Money and Business

Unaffordable Care Act

Chart -2015 to 2018

My former company’s retirement plan is conducting their annual enrollment period for healthcare insurance this month. The retirees, their spouses and dependents may select one of several plans during the open enrollment period.

I went on the website to make our selections for the coming year and, much to my annoyance, the premiums are going up yet again. I decided to look at the recent history of the rates and came up with the chart above. The image has neither legends nor scales, but I am going to explain them.

The four vertical cubes represent 2015 through 2018 and the height of each shows the relative amount for the premiums. I limited it to these four years since that is the period when the Obummercare mess has screwed up the system for everyone, not just ACA exchange subscribers.

The chart applies only to Damsel’s insurance premiums that we pay monthly. I did not do the complex analysis of my Medicare and Medigap (for the 20% that the .gov doesn’t pay) which I may do one of these times. Below are the results according to the chart above:

  • Increase from 2015 to 2016 – 10%
  • Increase from 2016 to 2017 – 30%
  • Increase from 2017 to 2018 – 12%

That’s a whopping total of 52% increase over a period during which we realized NO additional cost of living compensation. We are on virtually a fixed income. The last Social Security cost of living increase was exactly canceled out by an increase in my Medicare part B premiums.

This is yet another example of how the Government screws us up by trying to “help” us.

RV Shopping

RV Shopping

So how does this Thor Palazzo 33.2 look parked in front of or house? Just kidding – the image is a composite of our abode with a transparent .png of the coach lifted from the Thor Palazzo website.

We have been giving some serious thought to upgrading our motorhome even though we only acquired it last December. We have found that there are some shortcomings with our RV choice. The three major things we want to improve upon are: 1) engine cockpit noise, 2) rough riding suspension (like the truck it really is) and 3) the lack of air conditioning capacity.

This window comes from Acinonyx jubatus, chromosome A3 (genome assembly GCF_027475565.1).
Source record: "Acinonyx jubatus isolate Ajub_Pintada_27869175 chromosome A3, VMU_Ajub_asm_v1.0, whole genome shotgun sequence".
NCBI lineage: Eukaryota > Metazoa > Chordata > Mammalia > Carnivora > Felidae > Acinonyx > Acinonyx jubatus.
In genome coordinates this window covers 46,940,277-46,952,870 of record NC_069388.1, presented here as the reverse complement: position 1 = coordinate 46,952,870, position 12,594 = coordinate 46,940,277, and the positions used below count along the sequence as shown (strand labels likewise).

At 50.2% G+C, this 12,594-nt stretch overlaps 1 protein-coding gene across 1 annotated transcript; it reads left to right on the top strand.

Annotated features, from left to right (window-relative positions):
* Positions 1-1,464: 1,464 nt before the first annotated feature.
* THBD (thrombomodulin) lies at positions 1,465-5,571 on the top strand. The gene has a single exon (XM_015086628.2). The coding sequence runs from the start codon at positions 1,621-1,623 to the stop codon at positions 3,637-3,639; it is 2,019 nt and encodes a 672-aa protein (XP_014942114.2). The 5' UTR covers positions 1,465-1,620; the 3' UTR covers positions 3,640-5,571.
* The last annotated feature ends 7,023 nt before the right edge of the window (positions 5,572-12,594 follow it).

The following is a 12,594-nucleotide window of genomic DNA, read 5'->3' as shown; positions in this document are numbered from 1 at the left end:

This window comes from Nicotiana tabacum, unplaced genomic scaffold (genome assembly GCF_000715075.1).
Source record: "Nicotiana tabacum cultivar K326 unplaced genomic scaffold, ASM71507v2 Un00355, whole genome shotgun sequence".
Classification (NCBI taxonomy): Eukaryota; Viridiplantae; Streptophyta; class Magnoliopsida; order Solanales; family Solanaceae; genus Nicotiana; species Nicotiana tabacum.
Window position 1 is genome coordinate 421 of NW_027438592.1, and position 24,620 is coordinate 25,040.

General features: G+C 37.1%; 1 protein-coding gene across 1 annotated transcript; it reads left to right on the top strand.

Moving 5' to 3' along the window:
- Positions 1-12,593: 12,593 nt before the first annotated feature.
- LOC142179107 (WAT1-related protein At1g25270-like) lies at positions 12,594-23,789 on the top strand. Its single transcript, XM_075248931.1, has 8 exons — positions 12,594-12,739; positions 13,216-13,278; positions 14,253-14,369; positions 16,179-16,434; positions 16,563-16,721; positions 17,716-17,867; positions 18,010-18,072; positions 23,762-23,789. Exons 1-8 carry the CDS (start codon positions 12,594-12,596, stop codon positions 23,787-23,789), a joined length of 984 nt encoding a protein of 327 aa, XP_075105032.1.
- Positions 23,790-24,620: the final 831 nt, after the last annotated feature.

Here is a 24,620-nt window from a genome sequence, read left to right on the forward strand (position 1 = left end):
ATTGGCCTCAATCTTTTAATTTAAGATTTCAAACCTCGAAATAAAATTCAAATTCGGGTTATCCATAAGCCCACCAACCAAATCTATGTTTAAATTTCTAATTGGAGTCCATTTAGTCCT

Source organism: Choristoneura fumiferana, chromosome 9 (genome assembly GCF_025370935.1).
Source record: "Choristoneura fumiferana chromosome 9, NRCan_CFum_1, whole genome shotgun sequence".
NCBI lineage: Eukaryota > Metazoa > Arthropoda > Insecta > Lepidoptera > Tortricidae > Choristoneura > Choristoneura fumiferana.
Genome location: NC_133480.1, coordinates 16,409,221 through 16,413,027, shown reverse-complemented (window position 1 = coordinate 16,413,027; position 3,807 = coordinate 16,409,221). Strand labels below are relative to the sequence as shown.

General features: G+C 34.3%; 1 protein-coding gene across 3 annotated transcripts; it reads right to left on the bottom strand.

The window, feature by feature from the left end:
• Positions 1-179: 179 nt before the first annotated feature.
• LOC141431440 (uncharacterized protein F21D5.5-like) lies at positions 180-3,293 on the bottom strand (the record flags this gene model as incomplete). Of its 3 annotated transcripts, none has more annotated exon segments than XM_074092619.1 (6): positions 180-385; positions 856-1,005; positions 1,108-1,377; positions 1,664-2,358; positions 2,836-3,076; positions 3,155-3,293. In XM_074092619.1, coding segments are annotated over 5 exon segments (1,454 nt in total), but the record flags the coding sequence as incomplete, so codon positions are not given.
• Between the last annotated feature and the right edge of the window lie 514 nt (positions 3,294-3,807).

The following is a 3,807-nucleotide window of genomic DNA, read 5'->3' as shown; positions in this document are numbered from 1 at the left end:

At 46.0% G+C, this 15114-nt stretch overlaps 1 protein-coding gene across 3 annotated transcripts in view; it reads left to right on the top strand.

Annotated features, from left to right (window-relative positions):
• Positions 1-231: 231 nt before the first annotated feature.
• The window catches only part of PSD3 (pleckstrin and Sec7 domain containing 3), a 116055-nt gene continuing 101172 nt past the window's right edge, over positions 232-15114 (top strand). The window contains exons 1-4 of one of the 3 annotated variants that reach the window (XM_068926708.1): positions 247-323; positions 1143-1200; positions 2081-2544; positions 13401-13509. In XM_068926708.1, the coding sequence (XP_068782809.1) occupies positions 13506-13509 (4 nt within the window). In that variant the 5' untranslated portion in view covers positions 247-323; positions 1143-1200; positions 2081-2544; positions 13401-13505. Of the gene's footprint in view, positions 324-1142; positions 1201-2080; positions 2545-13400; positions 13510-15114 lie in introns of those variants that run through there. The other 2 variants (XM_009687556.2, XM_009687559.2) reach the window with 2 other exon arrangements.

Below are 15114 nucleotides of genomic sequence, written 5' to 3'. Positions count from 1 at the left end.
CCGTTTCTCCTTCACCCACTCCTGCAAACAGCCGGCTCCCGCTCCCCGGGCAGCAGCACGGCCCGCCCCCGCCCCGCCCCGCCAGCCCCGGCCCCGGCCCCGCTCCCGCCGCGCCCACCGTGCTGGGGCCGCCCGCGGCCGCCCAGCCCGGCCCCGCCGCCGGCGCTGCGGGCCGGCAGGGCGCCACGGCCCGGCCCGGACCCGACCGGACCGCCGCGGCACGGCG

The latter item is the big one on that short list since we visit deserts in the summer. Hell, we LIVE in a desert in the summer. The A/C is an 18,000 BTU unit but fails miserably when it’s 110 outside. We’re lucky if it gets the inside temperature down to 95° under those conditions.

There are a couple of RVs we’re looking at to resolve the problems above. Each of them under consideration likely solves the three problems described.

We also have a wishlist above and beyond the short list that I won’t elaborate on here, but Damsel would be pleased to have a washer/dryer stack on-board, and we both like the idea of extra living space when pop-outs are deployed. Further, we can’t afford to add more than a couple feet in length over the 32 footer we have if we’re going to be able to get it through our RV drive.

In my research, I have only found a couple of floorplans that meet the length limitations while having a few features that we like (and some that we don’t). I think that we might have to take some time in doing trade off evaluations to make a final decision.

A Twentieth Century Icon – Howard Hughes

Howard R. Hughes, Jr. 1904-1976Between 1965 and 1980, I was employed at Hughes Aircraft Company, generally at the Culver City Facility that contained both the Hughes Aircraft Company (which developed and built electronics systems) and the Hughes Tool Company (which developed and built aircraft and a few oil drilling tools). Sort of backwards, I know, but so were a lot of things in the Hughes Empire.

I found the long-lost poster seen at the right today when I was opening a picture frame to scan in a certificate I earned in my Ham Radio activities (DXCC for those who know) and found the poster was in the same picture frame. Frankly, I cannot remember putting it in there, but there it was in near-perfect condition. I scanned in my certificate (for another purpose) and also this poster, since I was scanning.

IMAGE: Iconic Howard Hughes portrait along with some of the Hughes legacy icons. Click on the image to enlarge to poster size.

Since I was suddenly dropped into the topic of the famous Howard Robard Hughes, Jr., I went out to Wikipedia and looked him up. I found an extremely interesting entry about Hughes’ life and times, much of which I had been previously unaware. It was intriguing and I was riveted to reading it all the way through, disregarding the references, of course. I can’t attest to all of it being true, but since I was there towards the end of Hughes’ life, I know some of it is gospel.

I never met the man, but others I knew and trusted told me of times when they had seen him come to Culver City for various visits in which they had caught a glimpse or two of the man. He had mostly gone full reclusive after I had been there a year or two.

If you’re interested in icons like Hughes, I recommend reading the Wikipedia Article (disclaimer – I can’t guarantee any of it is true, but it IS interesting).

Gas Under Two Bucks

Under $2Gas prices have been coming down all over the country since the summer season ended. The lowest prices here in our town are still over two per gallon, but when we were going down to the Northwest Valley today, we saw gas advertised for under $2.